The Mueller Indictments and Platform Transparency Change the Game, 2018-2020
In 2018, online influence efforts finally began to receive the attention they warrant. The watershed moment was the February 2018 indictment of a dozen Russians involved in the Internet Research Agency (IRA) troll factory. While the international community had grown concerned over Russia’s interference in Syria and Ukraine, and while reliable reporting on the IRA dated back to 2015, the detailed revelation that Russia aggressively targeted the U.S. presidential election was uncharted territory. As in Syria and Ukraine, Russia used state-funded media outlets that published slanderous news regarding the Clinton campaign and posted socially divisive content on Facebook, Twitter and YouTube. Content from the Facebook effort alone reached more than 126 million Americans.
Russia’s efforts to influence U.S. politics came as a cruel shock to American society. American academics began studying the surge in influence efforts, assessing its relative prevalence on different platforms and carefully documenting how governments used online campaigns. Then, in January 2018, Twitter alerted approximately 1.4 million people that they had interacted with one of the 3,841 IRA-affiliated accounts the company had identified. In May, Facebook announced a new partnership with the Atlantic Council’s Digital Forensic Research Lab, in which Facebook would share information to better document coordinated inauthentic behavior. And in October, Twitter released more than 10 million tweets produced by the IRA accounts and 770 fake accounts associated with Iran. (Since then Twitter has released several dozen datasets on content removed for being part of inauthentic information operations.)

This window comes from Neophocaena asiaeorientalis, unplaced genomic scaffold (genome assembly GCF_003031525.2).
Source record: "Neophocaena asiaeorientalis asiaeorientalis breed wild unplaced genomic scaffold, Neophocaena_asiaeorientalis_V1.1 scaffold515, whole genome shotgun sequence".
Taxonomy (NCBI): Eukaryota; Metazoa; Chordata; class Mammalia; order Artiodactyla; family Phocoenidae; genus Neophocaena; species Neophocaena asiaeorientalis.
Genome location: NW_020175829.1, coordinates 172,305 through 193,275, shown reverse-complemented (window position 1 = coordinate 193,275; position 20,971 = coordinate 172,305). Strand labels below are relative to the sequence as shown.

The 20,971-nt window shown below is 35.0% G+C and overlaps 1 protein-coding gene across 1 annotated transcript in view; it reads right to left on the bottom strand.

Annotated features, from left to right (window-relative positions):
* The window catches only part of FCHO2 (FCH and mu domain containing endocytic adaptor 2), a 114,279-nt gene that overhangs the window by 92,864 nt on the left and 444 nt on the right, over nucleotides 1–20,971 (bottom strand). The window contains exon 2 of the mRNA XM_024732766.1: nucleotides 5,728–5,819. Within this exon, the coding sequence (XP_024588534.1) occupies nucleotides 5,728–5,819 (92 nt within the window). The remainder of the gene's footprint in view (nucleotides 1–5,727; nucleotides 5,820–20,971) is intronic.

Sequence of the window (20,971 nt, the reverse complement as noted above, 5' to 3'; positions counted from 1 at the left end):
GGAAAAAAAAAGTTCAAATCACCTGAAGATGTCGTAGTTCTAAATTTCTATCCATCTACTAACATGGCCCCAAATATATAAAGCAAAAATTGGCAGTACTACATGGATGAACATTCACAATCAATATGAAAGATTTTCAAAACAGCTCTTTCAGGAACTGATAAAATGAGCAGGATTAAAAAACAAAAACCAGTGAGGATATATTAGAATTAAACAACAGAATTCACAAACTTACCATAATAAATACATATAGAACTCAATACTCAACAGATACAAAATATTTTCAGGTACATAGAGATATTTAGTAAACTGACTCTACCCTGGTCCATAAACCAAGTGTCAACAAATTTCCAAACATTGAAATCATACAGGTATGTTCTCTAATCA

As awareness grew about the challenges posed by disinformation spread through social media, researchers began to ask why this problem seemed so serious. Some argued the key was the lower cost of sharing content that enabled disinformation to spread so quickly. Others argued that the algorithms that curate content were to blame, particularly earlier versions that simply amplified the most-viewed content without any filters. These simple algorithms were especially problematic because disinformation tends to be salacious and interesting, helping it gain traction before true information, which creates a snowball effect that enables fake news to dominate social media platforms.
These perspectives led to arguments that social media platforms ought to take greater steps to slow the spread of disinformation, which in turn led social media platforms to begin taking concrete, public action. Facebook published four steps it claimed would address the issue: creating a button to report a post as fake news, employing software to identify fake news, reducing financial incentives for the spread of disinformation, and ensuring that reported posts were sent to fact-checking organizations. Twitter implemented algorithmic changes to combat disinformation: reducing the visibility of suspicious accounts in Tweet and account metrics, requiring new accounts to confirm an email address or phone number, auditing existing accounts for signs of automated sign-up, and expanding malicious behavior detection systems. Google, by contrast, took few steps to proactively address disinformation circulating on YouTube and was heavily criticized by the European Commission for failing to do more.